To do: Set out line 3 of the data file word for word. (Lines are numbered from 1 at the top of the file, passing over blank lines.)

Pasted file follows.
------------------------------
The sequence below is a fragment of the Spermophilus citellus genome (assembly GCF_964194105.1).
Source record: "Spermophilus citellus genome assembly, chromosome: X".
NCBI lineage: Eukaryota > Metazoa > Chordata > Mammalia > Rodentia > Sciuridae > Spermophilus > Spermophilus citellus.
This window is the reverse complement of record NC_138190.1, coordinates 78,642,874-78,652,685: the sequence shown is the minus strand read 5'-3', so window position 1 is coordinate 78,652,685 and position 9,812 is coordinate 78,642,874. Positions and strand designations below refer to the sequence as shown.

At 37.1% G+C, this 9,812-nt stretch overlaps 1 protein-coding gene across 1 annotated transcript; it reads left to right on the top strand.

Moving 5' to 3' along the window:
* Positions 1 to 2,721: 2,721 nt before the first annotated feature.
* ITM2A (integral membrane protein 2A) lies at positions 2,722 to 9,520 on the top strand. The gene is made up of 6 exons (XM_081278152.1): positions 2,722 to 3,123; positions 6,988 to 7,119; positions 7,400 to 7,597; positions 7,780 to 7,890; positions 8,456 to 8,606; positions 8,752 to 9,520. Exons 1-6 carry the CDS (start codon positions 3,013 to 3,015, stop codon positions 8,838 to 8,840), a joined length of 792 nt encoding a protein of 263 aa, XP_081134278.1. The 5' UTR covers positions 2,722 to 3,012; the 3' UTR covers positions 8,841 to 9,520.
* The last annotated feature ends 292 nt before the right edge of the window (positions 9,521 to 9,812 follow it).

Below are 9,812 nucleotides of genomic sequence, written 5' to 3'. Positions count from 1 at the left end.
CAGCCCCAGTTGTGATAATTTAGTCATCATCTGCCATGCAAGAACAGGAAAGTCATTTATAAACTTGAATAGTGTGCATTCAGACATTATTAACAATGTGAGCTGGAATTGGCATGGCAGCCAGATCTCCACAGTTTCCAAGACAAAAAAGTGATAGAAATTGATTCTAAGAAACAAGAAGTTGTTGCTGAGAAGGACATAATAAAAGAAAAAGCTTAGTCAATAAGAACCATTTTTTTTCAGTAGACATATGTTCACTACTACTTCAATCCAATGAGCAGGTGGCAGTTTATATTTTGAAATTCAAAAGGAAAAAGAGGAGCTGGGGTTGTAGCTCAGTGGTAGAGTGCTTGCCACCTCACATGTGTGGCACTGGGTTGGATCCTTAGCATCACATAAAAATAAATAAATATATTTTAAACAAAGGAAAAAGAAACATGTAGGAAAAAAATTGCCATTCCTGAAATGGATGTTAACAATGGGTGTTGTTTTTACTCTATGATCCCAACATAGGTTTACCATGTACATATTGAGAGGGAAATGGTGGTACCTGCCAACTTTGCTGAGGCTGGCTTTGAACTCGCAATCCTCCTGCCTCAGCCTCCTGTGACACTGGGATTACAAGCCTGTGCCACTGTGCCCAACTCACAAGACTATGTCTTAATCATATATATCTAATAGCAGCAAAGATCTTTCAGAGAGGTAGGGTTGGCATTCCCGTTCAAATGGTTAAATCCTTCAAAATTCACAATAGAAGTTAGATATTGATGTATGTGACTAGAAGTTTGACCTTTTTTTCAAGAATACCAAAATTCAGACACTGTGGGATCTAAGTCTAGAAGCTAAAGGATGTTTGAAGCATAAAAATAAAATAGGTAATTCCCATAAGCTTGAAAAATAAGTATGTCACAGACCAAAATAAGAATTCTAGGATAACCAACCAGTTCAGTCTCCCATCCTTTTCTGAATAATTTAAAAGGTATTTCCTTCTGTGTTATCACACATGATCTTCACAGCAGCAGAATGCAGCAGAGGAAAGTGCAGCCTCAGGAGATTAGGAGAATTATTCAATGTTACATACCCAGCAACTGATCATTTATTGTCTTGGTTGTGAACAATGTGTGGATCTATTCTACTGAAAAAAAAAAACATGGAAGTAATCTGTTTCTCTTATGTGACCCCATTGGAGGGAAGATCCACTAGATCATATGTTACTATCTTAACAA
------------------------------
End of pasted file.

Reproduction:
NCBI lineage: Eukaryota > Metazoa > Chordata > Mammalia > Rodentia > Sciuridae > Spermophilus > Spermophilus citellus.